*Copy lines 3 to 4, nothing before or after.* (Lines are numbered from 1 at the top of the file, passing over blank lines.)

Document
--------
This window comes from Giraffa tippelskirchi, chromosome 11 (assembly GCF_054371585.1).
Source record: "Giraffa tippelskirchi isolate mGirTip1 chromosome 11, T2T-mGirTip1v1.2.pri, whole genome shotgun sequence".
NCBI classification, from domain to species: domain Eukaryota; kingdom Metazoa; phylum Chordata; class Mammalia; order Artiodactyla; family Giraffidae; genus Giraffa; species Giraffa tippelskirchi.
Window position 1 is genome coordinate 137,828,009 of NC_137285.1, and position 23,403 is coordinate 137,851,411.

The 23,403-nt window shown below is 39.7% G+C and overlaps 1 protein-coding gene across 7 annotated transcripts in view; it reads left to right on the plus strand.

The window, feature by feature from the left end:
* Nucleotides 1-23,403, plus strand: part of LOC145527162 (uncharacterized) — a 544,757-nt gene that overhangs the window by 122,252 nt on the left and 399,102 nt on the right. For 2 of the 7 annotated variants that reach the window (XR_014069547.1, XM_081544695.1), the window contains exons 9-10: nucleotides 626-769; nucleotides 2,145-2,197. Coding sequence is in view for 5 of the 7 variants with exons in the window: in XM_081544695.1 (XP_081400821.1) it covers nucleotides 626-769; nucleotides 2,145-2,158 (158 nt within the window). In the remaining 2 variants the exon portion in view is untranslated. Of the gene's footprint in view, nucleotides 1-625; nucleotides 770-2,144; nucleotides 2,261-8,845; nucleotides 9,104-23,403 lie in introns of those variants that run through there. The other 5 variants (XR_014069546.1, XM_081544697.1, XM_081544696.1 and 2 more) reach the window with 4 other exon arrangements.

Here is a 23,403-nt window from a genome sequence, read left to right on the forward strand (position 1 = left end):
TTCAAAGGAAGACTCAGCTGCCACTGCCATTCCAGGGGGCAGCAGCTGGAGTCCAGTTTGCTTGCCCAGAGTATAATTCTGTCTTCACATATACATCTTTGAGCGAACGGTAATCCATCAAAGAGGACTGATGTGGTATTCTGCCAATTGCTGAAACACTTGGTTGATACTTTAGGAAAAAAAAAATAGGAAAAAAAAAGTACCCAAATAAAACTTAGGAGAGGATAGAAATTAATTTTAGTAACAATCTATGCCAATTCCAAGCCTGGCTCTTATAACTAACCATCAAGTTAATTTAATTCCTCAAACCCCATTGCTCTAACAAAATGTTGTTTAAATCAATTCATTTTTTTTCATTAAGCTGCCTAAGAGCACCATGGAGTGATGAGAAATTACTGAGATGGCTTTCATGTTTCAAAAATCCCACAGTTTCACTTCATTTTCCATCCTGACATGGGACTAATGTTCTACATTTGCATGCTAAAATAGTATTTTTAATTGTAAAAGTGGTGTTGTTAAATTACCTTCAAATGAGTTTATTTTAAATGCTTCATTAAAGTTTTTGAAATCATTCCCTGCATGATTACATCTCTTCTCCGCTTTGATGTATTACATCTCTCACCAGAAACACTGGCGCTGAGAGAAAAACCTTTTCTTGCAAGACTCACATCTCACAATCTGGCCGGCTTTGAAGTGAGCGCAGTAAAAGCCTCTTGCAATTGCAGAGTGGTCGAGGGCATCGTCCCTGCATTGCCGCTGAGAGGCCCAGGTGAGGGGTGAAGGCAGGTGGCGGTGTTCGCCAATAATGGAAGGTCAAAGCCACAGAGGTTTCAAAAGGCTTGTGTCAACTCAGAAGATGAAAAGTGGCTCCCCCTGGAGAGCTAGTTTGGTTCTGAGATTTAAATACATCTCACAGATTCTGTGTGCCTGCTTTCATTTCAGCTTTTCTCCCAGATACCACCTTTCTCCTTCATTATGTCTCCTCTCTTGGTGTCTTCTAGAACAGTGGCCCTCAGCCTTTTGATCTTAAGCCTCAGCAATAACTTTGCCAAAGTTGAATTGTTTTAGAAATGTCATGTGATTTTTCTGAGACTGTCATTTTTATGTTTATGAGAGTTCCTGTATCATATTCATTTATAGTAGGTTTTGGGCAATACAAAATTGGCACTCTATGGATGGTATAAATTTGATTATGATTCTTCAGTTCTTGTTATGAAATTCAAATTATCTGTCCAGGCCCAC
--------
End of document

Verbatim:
NCBI classification, from domain to species: domain Eukaryota; kingdom Metazoa; phylum Chordata; class Mammalia; order Artiodactyla; family Giraffidae; genus Giraffa; species Giraffa tippelskirchi.
Window position 1 is genome coordinate 137,828,009 of NC_137285.1, and position 23,403 is coordinate 137,851,411.